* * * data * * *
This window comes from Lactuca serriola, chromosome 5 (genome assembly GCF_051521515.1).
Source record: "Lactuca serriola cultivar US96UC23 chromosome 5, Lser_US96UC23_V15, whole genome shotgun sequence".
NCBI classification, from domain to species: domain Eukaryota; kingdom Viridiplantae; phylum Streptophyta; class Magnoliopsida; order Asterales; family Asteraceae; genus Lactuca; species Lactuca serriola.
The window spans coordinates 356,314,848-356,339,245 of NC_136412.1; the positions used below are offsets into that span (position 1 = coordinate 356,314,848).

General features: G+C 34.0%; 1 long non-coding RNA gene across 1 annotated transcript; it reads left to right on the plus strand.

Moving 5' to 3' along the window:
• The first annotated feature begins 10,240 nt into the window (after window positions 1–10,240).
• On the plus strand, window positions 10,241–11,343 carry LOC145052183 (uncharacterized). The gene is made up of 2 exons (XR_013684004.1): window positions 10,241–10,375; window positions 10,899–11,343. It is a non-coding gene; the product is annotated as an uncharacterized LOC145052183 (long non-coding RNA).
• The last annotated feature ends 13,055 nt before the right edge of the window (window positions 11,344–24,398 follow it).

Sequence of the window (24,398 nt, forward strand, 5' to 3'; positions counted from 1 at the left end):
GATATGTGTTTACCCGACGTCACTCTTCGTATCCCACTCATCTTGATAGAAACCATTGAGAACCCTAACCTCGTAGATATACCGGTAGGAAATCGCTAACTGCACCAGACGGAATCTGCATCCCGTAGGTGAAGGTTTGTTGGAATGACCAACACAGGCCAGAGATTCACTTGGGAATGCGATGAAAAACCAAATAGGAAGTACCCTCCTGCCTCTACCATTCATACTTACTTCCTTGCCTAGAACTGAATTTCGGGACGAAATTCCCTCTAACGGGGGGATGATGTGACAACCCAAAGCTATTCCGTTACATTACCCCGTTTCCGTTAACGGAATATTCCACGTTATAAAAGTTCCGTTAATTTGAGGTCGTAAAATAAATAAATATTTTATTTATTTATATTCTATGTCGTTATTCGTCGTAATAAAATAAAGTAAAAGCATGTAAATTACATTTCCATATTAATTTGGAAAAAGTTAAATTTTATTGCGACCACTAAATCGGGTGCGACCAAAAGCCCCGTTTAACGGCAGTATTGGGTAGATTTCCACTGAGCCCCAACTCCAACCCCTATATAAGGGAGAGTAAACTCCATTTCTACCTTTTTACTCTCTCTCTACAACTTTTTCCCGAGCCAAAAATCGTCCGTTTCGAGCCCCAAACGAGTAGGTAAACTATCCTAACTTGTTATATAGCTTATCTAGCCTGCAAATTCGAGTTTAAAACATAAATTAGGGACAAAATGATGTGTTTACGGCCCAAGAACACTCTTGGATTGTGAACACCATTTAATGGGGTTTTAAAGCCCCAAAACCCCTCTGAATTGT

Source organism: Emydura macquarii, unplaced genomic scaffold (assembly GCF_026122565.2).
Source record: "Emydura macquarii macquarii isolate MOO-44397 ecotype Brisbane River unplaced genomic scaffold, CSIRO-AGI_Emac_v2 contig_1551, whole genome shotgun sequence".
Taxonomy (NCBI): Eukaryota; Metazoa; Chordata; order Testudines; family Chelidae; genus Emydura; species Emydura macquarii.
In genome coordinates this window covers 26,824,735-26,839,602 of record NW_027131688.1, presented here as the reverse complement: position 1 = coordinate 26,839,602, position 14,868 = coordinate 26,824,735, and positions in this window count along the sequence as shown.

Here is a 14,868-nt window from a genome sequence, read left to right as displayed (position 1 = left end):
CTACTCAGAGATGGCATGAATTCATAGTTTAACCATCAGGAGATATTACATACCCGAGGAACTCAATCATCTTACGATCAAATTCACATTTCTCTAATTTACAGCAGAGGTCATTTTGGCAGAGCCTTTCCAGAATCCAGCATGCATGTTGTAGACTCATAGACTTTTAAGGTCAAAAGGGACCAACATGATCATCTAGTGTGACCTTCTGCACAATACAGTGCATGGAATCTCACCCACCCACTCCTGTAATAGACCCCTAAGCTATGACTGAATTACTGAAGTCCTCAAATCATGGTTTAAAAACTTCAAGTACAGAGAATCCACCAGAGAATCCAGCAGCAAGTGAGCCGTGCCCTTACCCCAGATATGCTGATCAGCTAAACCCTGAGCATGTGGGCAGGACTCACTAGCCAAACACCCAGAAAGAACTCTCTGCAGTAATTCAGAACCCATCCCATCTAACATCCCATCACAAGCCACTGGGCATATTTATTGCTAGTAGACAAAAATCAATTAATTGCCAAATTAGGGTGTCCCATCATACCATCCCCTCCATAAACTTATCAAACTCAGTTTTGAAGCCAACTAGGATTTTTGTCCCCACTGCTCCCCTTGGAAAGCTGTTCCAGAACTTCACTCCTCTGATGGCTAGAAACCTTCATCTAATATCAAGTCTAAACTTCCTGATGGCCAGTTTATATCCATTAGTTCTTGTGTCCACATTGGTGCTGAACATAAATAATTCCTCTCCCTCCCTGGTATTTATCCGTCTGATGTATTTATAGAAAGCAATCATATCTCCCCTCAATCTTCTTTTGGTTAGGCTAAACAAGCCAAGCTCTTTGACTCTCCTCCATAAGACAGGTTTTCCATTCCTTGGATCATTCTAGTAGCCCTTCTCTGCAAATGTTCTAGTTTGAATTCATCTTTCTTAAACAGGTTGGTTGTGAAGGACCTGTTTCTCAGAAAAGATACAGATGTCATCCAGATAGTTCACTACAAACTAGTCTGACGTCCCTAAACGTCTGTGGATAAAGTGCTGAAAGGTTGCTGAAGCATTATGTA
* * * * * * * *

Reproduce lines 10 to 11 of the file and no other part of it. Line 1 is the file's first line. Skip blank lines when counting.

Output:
Sequence of the window (24,398 nt, forward strand, 5' to 3'; positions counted from 1 at the left end):
GATATGTGTTTACCCGACGTCACTCTTCGTATCCCACTCATCTTGATAGAAACCATTGAGAACCCTAACCTCGTAGATATACCGGTAGGAAATCGCTAACTGCACCAGACGGAATCTGCATCCCGTAGGTGAAGGTTTGTTGGAATGACCAACACAGGCCAGAGATTCACTTGGGAATGCGATGAAAAACCAAATAGGAAGTACCCTCCTGCCTCTACCATTCATACTTACTTCCTTGCCTAGAACTGAATTTCGGGACGAAATTCCCTCTAACGGGGGGATGATGTGACAACCCAAAGCTATTCCGTTACATTACCCCGTTTCCGTTAACGGAATATTCCACGTTATAAAAGTTCCGTTAATTTGAGGTCGTAAAATAAATAAATATTTTATTTATTTATATTCTATGTCGTTATTCGTCGTAATAAAATAAAGTAAAAGCATGTAAATTACATTTCCATATTAATTTGGAAAAAGTTAAATTTTATTGCGACCACTAAATCGGGTGCGACCAAAAGCCCCGTTTAACGGCAGTATTGGGTAGATTTCCACTGAGCCCCAACTCCAACCCCTATATAAGGGAGAGTAAACTCCATTTCTACCTTTTTACTCTCTCTCTACAACTTTTTCCCGAGCCAAAAATCGTCCGTTTCGAGCCCCAAACGAGTAGGTAAACTATCCTAACTTGTTATATAGCTTATCTAGCCTGCAAATTCGAGTTTAAAACATAAATTAGGGACAAAATGATGTGTTTACGGCCCAAGAACACTCTTGGATTGTGAACACCATTTAATGGGGTTTTAAAGCCCCAAAACCCCTCTGAATTGT